Posted in College Majors, Distance Learning, engineering, Science

Member question: Can my daughter study mechanical engineering online?

Great question Vivien, thank you for asking!  There is only 1 college that meets the very rigorous criteria required for this search.

(1)  Regionally Accredited University or College (note, you’ll find many “accredited” colleges but the only accreditation you should be after if you’re becoming an engineer, is regional.  Forgive me, but Wikipedia says it well:

 

While it might seem that national accreditation would be more important than regional accreditation, this is generally not the case. Regional accreditation is older, and with a few exceptions, more prestigious than national accreditation.[4] Most non-profit institutions are regionally accredited, while most for-profit colleges and universities are served primarily by national accrediting agencies.

(2) ABET Accredited Program is considered the standard for an engineering degree.  This is a program accreditation, not a college accreditation.

Graduates of ABET-accredited programs who work in applied science, computing, engineering, and engineering technology can seek professional recognition by enhancing their credentials through licensure, registration, and certification programs where appropriate. Graduation from an ABET-accredited program is increasingly a required minimum credential for such professional recognition.

…and the winner is

The University of North Dakota

That’s it.  Just one school is RA, ABET, and offers a full engineering program as a distance learner.  Their engineering program(s) is not new to distance learning.  I have information going back to 1989, so these guys have been doing this for a while!  I always like to see some experience as a distance learning provider before enrolling.  (I’ve taken classes at two colleges, and my husband at a third, that were brand new at offering distance learning.  Let’s just say it’s not always best to be first).

There will be brief campus visit(s) required for labs.  

The University of North Dakota offers several options:


Program Overview

Distance Engineering Degree Programs

  • Leads to a degree in one of UND’s undergraduate degree programs accredited by the Engineering Accreditation Commission of ABET.
  • Designed for working adults who are unable to complete a full-time, on-campus program.
  • Follows the same curriculum as UND’s on-campus engineering programs.
  • Available online with on-campus labs (ranging from 5 to 14 days) held during the summer in Grand Forks, North Dakota.
  • Provides online access to recorded classroom lectures and course materials from anywhere, at any time.
  • Requires supervised (proctored) exams to be completed within a specified timeframe at a location near you.
  • Waives select course requirements if you demonstrate work experience and extensive knowledge in the field of engineering.
  • Taught by highly qualified UND faculty who are committed to distance learning and are available to answer your questions by phone or email.
  • Offers student support services, such as online tutoring, library, tech support and advising services.
  • Begins every Fall (August), Spring (January) or Summer (May) Semester.

This is a $125,000 degree. Let’s look at ways to bring that number down.

Tuition is high.  If you’re a North Dakota or Minnesota resident, on-campus tuition is just under $400 per credit.  If you’re from anywhere else, you’ll pay close to $850 per credit.

In my estimation, you should be able to complete 60 credits externally through a combination of CLEP, AP, dual enrollment, and transfer credit.  Expect to pay about $6,000 doing that, but you’ll cut the cost of this degree by 50% before scholarships.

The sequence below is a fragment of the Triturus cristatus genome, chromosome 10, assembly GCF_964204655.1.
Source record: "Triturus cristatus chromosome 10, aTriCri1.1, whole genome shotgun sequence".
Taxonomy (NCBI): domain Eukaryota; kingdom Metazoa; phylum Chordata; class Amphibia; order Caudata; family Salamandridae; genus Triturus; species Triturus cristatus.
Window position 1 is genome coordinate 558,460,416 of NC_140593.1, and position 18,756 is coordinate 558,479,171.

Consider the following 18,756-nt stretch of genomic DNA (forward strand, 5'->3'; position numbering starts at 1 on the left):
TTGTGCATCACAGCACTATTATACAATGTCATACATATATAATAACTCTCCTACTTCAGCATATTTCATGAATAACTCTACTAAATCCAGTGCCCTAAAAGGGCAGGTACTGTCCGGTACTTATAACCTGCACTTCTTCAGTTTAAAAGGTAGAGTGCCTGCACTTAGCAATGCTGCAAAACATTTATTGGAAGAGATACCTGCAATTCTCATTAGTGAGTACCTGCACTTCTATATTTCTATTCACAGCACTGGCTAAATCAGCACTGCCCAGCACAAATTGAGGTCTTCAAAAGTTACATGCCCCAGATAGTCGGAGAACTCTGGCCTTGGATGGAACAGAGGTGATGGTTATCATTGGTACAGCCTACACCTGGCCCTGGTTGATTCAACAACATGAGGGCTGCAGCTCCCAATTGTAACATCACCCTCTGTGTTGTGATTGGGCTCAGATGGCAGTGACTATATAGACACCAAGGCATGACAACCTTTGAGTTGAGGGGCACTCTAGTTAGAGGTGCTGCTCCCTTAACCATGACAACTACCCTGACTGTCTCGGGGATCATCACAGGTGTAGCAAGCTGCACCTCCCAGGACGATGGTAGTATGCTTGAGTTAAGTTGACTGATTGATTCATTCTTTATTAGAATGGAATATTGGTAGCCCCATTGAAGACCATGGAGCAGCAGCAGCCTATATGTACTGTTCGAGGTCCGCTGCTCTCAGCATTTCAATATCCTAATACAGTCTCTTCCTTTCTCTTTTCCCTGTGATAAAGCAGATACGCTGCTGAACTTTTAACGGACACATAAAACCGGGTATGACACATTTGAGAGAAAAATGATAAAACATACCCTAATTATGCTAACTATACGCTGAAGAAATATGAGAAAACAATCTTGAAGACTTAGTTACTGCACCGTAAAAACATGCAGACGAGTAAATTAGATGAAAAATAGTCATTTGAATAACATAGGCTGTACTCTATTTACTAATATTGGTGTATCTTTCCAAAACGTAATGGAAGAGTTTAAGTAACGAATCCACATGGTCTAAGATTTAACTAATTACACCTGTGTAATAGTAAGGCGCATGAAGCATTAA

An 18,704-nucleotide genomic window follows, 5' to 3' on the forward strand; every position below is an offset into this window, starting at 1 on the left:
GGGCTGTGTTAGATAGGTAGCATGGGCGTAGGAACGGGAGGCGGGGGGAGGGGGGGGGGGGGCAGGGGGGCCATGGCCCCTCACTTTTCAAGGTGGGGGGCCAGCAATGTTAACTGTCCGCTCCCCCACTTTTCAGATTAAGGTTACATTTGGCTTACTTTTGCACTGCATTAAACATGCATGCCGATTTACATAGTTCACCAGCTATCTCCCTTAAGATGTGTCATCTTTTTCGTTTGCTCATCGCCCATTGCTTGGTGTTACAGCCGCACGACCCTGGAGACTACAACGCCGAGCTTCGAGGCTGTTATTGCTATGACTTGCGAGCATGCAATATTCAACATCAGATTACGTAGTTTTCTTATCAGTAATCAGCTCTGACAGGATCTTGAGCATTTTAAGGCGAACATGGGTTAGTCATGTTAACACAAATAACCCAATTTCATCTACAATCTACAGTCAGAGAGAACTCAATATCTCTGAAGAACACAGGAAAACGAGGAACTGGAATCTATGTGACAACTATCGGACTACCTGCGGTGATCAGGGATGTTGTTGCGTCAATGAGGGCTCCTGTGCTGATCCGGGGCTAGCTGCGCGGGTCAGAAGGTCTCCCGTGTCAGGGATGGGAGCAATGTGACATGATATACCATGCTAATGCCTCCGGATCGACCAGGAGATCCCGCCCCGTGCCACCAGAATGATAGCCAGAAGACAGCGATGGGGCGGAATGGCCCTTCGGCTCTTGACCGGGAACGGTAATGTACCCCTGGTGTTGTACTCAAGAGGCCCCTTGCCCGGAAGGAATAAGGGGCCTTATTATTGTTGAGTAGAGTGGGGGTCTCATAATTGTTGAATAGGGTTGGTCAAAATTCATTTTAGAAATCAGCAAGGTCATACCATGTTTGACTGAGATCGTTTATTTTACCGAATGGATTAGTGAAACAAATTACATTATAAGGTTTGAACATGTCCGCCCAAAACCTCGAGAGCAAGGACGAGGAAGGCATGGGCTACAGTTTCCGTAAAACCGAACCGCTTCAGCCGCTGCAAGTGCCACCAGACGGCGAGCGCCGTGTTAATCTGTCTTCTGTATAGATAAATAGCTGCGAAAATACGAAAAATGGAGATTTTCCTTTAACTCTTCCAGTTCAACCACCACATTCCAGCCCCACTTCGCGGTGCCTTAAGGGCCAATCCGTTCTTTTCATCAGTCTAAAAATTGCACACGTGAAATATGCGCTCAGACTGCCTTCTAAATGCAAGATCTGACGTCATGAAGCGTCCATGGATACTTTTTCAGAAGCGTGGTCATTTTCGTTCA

They accept CLEP and AP.  While it doesn’t say it on their policy page, my intuition tells me that engineering majors won’t allow your teen to use CLEP or AP for credit in any of their sciences.  Stick to liberal arts, social sciences, foreign language, or humanities.

They accept dual enrollment.  If you have an option of earning dual enrollment credit through your local community college, this can shave a lot of the cost for you.  This is the best way I know of to learn English 101, English 102, and all the math that’s coming!

They accept transfer credit.  Use your community college to receive guaranteed transfer of an associate’s degree.  They have a LOT of articulation agreements, not just in-state (common) but with other outside states (rare).  If you live in one of these states, contact the University before enrolling in your state’s community college.  Dot the i’s and cross the t’s.  A lot of money is at stake here! 
Arizona

Kansas

Minnesota

Michigan

New York

North Dakota

Texas

Washington

Wyoming

Posted in AP Advanced Placement, Curriculum, High School, Science

A Little Bit About Physics

Physics is often the “last” science a student takes in high school- if at all.  Let’s face it, it’s too much math for most people, because, well, physics is math!  

Navigating physics gave me fits for years until I read a recent post from SolarKat over on InstantCert.  For those who want to study physics, he shares some great advice and gave me permission to share it here with all of you.

“I would encourage a LOT of math. Physics, at its heart, is math. Plus, if your student decides he wants to go further with physics, he’s likely to need Calculus 1, Calculus 2, Multivariable Calculus, Differential Equations, Linear Algebra, and Statistics. Ideally Numerical Methods, too.”

Ok, wow!  That’s a lot to digest.  Let’s take it down a few levels and look at physics as a subject.  (In my case, I wanted this explained to me like I’m a 10-year-old so this might be a little too simple for some of you.) In short, “real scientists” tell you that physics must be calculus-based.  When asking more about the differences, this was the reply:

“in algebra-based physics, you let the partition of finite difference and summation goes to 0, you will get a calculus-based physics. Nothing else more than that.”

Reference https://www.physicsforums.com/threads/calculus-based-physics-vs-algebra-based-physics.216149/

Huh?!  Ok, that’s not like I’m a 10-year-old.  So, after more digging, I’ve reduced physics into the absolute simplest terms that I could understand.  If you need more depth, the physics forum referenced above is excellent.  But, I think this says it all: